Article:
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Most high school seniors are now entering the last leg of their college search and selecting the colleges to which they plan to apply. Many are already beginning the college application process, especially if they plan to meet rapidly approaching early decision or early action deadlines at their top choice colleges. For students looking for a last bit of data with which to game the college admissions system, the National Association for College Admission Counseling has just released their annual State of College Admission report.  Included below are some highlights. [...]

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I went to a flagship university. Almost everyone I knew came from a city or town I had heard of, because most were there for the same reasons I was - that home state tuition. Those few I met who came from neighboring states or even from as far away as one of the coasts were few and far between. Tuition was significantly higher for those students, making it difficult for many to justify private school costs at a public institution. Still, the school drew some semblance of an out-of-state population because of its research centers and reputation in certain fields of study. [...]

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Still trying to choose a college, or perhaps a college major? Now, more than ever, quality job prospects are likely to figure into that decision. Work opportunities that come with a generous salary and great potential for growth, yet allow you to have the quality of life you want are the holy grail of employment and it's understandable to want to tailor your college goals towards obtaining such a job. To help make your decision a little easier, Money Magazine and PayScale.com put together a list of 50 lines of work that come with all of the features mentioned above, entitled Best Jobs in America. [...]

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Most of you know what a college town looks like - a community dominated by the students, faculty and staff of the school that occupies the community there. While many students prefer to apply to the more insulated school environment that comes with a college town, others seek out educations in cities where there's more to the community than the college housed there. Something those students may not consider when filing their applications is whether that intended school has been a good neighbor or a stranger to that surrounding community. [...]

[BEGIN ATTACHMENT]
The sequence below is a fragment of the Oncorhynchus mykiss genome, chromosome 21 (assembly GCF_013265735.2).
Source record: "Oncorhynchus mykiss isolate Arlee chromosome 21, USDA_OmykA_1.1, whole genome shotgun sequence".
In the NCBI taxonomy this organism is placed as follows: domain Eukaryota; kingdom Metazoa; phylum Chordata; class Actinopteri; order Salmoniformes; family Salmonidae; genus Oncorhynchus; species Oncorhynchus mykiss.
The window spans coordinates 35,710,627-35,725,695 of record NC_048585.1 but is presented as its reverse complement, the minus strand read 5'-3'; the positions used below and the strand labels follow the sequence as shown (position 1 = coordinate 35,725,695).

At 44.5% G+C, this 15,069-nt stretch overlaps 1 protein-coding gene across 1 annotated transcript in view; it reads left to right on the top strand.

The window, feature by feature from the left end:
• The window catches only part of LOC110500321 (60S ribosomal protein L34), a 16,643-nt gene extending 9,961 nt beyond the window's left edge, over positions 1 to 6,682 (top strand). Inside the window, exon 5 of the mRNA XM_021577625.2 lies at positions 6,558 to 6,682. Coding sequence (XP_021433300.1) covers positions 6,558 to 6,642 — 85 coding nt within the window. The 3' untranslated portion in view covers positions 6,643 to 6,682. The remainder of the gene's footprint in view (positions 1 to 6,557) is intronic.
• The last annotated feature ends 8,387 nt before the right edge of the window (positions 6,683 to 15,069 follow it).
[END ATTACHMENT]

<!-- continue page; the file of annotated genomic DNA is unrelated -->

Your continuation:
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From best dorm food to greatest contributions to the social good, regardless of the criteria you're using in your college search, there are likely lists available to help you find the best colleges to fit your needs. The latest college scorecard to emerge this college application season is the College Sustainability Report Card, an annual publication that grades public and private colleges and universities nationwide on eco-friendliness. For students who are passionate about the environment and want to attend a college that shares their concerns, this may be a useful list to check out. [...]

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For students beginning to pen those college application essays, some good news appeared in today's Inside Higher Education: several competitive colleges are shortening length requirements for the essays they ask their applicants to submit.  Along with the request for briefer essay responses, colleges are increasingly looking for informal and honest responses from students, welcome news to anyone who doesn't view formal writing as their greatest academic strength. [...]

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For-profit career colleges have had a rocky history, being met with skepticism and criticism from traditional academic institutions, as well as undergoing a great degree of government scrutiny over the years, as some institutions have been revealed to engage in a variety of questionable practices. So, when the Government Accountability Office announced an investigation of proprietary institutions that participate in federal student financial aid programs, few in the education industry were surprised. The results of these investigations were released on Monday, and they indicate that in at least some cases, distrust towards career colleges may still be warranted. [...]

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A new book is shedding light on graduation rates at state colleges, and also causing a stir with its findings and recommendations. The book, Crossing the Finish Line: Completing College at America's Public Universities, was written by William G. Bowen, a former president of Princeton University, Michael S. McPherson, a former president of Macalester College, and Matthew M. Chingos, a graduate student at Harvard University. It shows many of the nation's top public schools are coming up short when it comes to graduating students in four years, especially low-income and minority students. [...]